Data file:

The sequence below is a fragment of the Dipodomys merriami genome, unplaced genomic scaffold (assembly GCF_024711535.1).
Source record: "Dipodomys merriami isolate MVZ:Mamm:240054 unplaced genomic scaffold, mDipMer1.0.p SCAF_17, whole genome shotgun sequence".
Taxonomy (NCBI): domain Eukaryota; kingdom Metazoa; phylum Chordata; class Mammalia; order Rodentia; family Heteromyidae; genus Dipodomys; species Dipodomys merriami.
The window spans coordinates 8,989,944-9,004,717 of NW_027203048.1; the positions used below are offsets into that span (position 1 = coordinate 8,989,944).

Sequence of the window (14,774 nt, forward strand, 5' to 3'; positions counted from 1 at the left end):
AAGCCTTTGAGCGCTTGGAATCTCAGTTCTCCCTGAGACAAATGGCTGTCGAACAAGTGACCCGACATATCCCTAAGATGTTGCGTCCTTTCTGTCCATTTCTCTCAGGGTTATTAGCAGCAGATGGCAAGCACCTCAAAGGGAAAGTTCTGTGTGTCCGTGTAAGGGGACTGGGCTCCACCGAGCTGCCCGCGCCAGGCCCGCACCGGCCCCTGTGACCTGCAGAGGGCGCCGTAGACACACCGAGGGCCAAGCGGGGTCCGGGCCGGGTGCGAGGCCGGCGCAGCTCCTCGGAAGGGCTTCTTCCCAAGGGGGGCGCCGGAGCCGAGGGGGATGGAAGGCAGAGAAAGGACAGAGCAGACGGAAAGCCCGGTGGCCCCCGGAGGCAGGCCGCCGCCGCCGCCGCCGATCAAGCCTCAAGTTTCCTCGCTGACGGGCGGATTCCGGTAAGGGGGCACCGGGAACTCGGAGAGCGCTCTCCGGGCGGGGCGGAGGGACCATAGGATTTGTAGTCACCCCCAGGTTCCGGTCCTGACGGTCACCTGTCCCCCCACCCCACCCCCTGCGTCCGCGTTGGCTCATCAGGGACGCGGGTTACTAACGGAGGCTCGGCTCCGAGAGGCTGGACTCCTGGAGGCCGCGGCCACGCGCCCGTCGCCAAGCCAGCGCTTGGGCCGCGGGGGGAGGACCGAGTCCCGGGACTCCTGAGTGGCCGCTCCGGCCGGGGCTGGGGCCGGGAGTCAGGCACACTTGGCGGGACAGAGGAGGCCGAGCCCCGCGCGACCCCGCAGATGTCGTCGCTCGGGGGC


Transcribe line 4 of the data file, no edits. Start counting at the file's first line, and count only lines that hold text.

The window spans coordinates 8,989,944-9,004,717 of NW_027203048.1; the positions used below are offsets into that span (position 1 = coordinate 8,989,944).